An Introduction to Tennis

Many people associate Tennis with pleasant summer days spent watching Wimbledon while eating strawberries and cream and sipping Pimms. For others, a match is an intense physical and psychological battle which pushes competitors to their limit.

Tennis is a popular sport and tournaments often take place in front of large crowds and even larger television audiences. While matches are frequently long, it is usually impossible to become bored by Tennis, particularly when two players continue a long standing rivalry. Enthusiasts often look back nostalgically to the times when Björn Borg and John McEnroe or Pete Sampras and Andre Agassi were pitched against each other in nail-biting encounters.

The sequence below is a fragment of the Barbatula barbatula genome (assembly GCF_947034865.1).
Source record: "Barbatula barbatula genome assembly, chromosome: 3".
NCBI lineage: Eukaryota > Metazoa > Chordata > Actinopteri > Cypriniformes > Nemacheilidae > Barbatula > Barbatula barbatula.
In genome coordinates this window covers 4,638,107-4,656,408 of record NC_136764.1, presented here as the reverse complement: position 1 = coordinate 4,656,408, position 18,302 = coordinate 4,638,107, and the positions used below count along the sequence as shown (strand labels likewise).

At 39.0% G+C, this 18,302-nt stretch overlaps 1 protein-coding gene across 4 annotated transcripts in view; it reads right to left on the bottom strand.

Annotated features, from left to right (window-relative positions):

Part of the appeal of Tennis is the immense amount of skill required to play the sport proficiently. Amateur and professional players alike would generally agree that, on the Tennis court, strength is of secondary importance to stamina and strategic thinking. The best Tennis players observe their opponent carefully, note his or her weaknesses, and do all they can to exploit them. This marriage of technique, stamina, strength and tactics is what makes the sport such an enthralling spectacle, and encourages people of all ages to pick up a racquet.